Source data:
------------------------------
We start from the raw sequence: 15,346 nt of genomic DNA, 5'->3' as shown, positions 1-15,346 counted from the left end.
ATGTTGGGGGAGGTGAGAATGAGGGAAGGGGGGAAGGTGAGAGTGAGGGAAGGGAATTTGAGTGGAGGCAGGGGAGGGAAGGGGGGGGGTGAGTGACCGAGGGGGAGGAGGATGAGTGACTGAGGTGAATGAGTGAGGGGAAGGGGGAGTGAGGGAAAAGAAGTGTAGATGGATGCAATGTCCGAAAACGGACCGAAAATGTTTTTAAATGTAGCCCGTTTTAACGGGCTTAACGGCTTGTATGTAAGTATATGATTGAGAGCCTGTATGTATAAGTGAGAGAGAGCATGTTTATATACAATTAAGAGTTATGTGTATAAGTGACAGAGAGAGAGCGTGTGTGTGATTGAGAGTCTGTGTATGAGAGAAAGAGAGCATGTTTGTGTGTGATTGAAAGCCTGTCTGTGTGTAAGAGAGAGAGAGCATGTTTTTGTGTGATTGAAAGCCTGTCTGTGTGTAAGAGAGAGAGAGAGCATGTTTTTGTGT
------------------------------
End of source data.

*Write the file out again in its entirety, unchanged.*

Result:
We start from the raw sequence: 15,346 nt of genomic DNA, 5'->3' as shown, positions 1-15,346 counted from the left end.
ATGTTGGGGGAGGTGAGAATGAGGGAAGGGGGGAAGGTGAGAGTGAGGGAAGGGAATTTGAGTGGAGGCAGGGGAGGGAAGGGGGGGGGTGAGTGACCGAGGGGGAGGAGGATGAGTGACTGAGGTGAATGAGTGAGGGGAAGGGGGAGTGAGGGAAAAGAAGTGTAGATGGATGCAATGTCCGAAAACGGACCGAAAATGTTTTTAAATGTAGCCCGTTTTAACGGGCTTAACGGCTTGTATGTAAGTATATGATTGAGAGCCTGTATGTATAAGTGAGAGAGAGCATGTTTATATACAATTAAGAGTTATGTGTATAAGTGACAGAGAGAGAGCGTGTGTGTGATTGAGAGTCTGTGTATGAGAGAAAGAGAGCATGTTTGTGTGTGATTGAAAGCCTGTCTGTGTGTAAGAGAGAGAGAGCATGTTTTTGTGTGATTGAAAGCCTGTCTGTGTGTAAGAGAGAGAGAGAGCATGTTTTTGTGT